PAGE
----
Victoria shares a recipe for one of Britain's favourite desserts, but with a gluten free twist.
A Bakewell Tart (or Pudding) by any other name would taste as sweet, so who really cares what you call it? Well, as it turns out, the fine people of Bakewell itself, who are firmly on Team Pudding. I’m going to cut to the chase here and begin by making the potentially inflammatory confession that I always call this Derbyshire delicacy a tart, even if everyone from Bakewell does call it a pudding. But what’s in a name?
This tart/pudding debate brings to mind a similar anomaly in Britain’s rich and peculiar history, surrounding the pronunciation of Shrewsbury. It is a fact I only discovered when a very good friend from Shrewsbury had her pronunciation of the county town of Shropshire, in which she was born, corrected by a patronising idiot in the pub. It seems that everyone from Shrewsbury pronounces it “shroozberry” (or even “shoozberry”. Losing the first “r” is apparently de rigueur
there), while everyone from anywhere else insists on calling it “shrohzberry”.
I was born nowhere near either Bakewell or Shrewsbury, so I will stick to saying tart and "shroh" along with the rest of the outsiders. Correct me or not as you choose, I’ll be too busy eating this beauty to notice, and, besides, it’s the same land and the same pastry, so (pedants aside) who really cares?
Back to the glory of the Bakewell Tart. It’s mostly almonds anyway, so it struck me that this would be a fairly simple recipe to adapt for gluten dodgers (nut allergy sufferers: run for the hills!). I often put ground almonds in gluten-free pastry anyway, as it tends to make the end results more stable and less likely for it to shatter on unmoulding. It also makes it even richer, so arguably even more delicious.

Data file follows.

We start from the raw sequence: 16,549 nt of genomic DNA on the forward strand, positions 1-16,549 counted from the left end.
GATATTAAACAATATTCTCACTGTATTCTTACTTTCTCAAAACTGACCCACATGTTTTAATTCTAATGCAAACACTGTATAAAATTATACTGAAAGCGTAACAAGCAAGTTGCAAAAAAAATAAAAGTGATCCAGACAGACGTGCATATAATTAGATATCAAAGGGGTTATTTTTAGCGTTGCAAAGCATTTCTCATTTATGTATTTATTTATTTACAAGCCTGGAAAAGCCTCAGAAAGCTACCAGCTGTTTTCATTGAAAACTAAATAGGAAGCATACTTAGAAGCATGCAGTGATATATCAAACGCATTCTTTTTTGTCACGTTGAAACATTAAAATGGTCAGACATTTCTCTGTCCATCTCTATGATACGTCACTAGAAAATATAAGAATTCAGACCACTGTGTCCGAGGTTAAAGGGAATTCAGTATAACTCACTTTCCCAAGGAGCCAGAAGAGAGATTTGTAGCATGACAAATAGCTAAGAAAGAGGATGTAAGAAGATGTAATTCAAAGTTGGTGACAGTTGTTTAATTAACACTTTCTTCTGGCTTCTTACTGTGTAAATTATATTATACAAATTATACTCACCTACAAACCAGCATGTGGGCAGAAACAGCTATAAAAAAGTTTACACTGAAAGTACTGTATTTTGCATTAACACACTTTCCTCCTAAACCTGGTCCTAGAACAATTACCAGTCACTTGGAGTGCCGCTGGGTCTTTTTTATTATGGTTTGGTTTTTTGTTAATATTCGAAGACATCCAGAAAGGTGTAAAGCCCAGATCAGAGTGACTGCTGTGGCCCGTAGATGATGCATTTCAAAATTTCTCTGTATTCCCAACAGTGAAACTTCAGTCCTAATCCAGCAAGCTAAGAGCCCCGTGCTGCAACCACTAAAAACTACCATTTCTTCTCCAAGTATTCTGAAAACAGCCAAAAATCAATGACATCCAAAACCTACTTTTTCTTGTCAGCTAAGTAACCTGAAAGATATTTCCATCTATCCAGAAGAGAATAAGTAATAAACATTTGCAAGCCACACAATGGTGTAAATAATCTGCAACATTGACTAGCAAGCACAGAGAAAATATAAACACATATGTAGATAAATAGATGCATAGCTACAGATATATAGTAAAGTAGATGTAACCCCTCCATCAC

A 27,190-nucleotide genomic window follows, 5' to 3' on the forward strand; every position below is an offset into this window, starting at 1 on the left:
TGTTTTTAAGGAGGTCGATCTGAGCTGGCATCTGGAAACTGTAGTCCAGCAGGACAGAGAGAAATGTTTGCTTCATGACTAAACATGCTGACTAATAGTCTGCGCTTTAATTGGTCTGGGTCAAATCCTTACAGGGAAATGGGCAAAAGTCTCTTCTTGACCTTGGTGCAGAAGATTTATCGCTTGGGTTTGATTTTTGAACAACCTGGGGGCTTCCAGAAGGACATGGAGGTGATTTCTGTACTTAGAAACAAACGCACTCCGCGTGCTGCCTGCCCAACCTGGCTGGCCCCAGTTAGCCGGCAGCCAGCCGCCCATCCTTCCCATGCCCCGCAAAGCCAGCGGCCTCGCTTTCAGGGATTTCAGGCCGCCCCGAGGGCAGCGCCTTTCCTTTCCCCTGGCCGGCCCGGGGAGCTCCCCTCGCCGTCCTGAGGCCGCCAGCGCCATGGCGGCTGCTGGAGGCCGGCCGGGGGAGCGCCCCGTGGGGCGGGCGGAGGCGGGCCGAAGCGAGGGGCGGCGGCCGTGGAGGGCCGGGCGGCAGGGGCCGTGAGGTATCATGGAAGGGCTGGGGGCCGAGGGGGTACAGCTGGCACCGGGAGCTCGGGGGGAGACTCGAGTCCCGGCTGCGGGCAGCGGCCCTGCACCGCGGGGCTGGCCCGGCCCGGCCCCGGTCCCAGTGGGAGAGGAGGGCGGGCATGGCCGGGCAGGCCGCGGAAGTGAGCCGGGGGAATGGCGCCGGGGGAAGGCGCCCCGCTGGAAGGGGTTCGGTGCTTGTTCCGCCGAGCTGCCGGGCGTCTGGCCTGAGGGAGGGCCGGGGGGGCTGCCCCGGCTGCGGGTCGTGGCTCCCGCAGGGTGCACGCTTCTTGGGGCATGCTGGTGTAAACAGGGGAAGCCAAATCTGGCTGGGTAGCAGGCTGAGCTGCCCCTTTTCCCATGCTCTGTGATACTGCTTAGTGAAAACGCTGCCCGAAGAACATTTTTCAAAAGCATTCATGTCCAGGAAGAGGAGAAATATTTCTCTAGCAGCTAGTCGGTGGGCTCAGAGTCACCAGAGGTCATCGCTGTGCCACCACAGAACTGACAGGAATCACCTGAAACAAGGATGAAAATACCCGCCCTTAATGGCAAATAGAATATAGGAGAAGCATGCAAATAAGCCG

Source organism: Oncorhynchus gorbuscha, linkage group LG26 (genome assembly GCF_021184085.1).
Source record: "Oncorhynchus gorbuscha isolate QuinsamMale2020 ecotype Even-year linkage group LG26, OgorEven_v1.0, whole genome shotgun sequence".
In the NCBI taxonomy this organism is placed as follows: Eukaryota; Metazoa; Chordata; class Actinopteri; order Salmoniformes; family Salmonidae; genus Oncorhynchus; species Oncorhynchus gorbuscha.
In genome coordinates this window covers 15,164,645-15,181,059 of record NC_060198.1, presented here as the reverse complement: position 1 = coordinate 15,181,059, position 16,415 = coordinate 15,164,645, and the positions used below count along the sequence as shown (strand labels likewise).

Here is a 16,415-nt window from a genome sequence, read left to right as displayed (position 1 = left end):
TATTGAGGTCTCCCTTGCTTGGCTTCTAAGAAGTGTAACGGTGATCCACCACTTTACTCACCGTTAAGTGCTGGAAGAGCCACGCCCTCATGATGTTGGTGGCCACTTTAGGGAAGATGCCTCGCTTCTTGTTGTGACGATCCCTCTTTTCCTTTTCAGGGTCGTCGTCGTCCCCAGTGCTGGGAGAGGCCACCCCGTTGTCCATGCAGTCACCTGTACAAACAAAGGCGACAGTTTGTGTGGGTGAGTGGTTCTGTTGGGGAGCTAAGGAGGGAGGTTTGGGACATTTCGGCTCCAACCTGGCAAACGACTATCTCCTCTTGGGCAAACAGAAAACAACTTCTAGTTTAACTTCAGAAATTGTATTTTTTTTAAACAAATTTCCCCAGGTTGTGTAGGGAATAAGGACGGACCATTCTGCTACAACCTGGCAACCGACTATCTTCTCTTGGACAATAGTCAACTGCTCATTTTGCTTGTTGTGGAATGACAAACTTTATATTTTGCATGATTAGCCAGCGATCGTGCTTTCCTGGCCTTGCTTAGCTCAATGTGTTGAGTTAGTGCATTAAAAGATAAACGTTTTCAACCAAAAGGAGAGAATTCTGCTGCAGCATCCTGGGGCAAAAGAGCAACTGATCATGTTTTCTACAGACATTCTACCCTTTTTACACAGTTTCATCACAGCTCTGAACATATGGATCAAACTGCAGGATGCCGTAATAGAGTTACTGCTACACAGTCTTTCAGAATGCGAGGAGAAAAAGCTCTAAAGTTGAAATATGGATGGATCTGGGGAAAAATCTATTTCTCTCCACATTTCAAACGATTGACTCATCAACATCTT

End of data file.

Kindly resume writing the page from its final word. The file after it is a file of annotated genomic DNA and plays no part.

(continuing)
I like this tart best with the traditional raspberry jam, but I have used blackcurrant and gooseberry with great results. I’d personally steer clear of anything lacking in acidity, like strawberry, and go for something with a bit more oomph to stand up to the richness of the almonds and butter, but do whatever you like, it's your tart. I like to serve it hot with custard or a generous blob of clotted cream, but it’s equally lovely served cold and eaten on the go.
Gluten-free Bakewell Tart
This quantity makes a 10-inch round tart.
For the pastry
100g icing sugar
50g ground almonds
250g rice flour
1 tsp. xanthan gum
A pinch of salt
The scraped out seeds of 1 vanilla pod
125g unsalted butter
For the filling
300g raspberry jam
250g unsalted butter
250g caster sugar
2 eggs, beaten
275g ground almonds
Seeds of 1 vanilla pod
50g rice flour
A pinch of salt
1 tbsp. Amaretto
To make the pastry, put all of the dry ingredients into the food processor and blitz – this means you won’t have to sift anything! Next, add the butter the food processor and blitz until the mixture resembles breadcrumbs. Add the vanilla and beaten eggs and blitz again until the mixture comes together to form a dough. Wrap the pastry in cling film and pop it in the fridge for 30 – 45 minutes to chill.
In the meantime, make the frangipane filling. Cream the butter and sugar together until light and fluffy. Gradually add in the eggs a little at a time, followed by the remaining ingredients and whisk thoroughly until you have a smooth batter. Pop the frangipane in the fridge until you need it.
Preheat the oven to 180˚C (160˚C fan)/350˚F/Gas Mark 4
Roll the pastry between two sheets of cling film to the thickness of a £1 coin. Remove the top layer of cling film and upturn the pastry into the tart tin. Press the pastry gently into the tin and press the edges with your thumb to remove the excess. Gently remove the cling film. Pop the tart case into the freezer for 20 – 30 minutes, or until very firm. There is no need to blind bake gluten free pastry.
Spread the raspberry jam over the base of the pastry. Next, dollop the frangipane filling on top of the jam and use a palette knife to smooth over the top. Scatter with the flaked almonds and bake for 40 – 45 minutes, or until the filling is firm and golden. Leave the tart to cool slightly before turning out.
Inspired? For more sweet tart recipes visit Great British Chefs.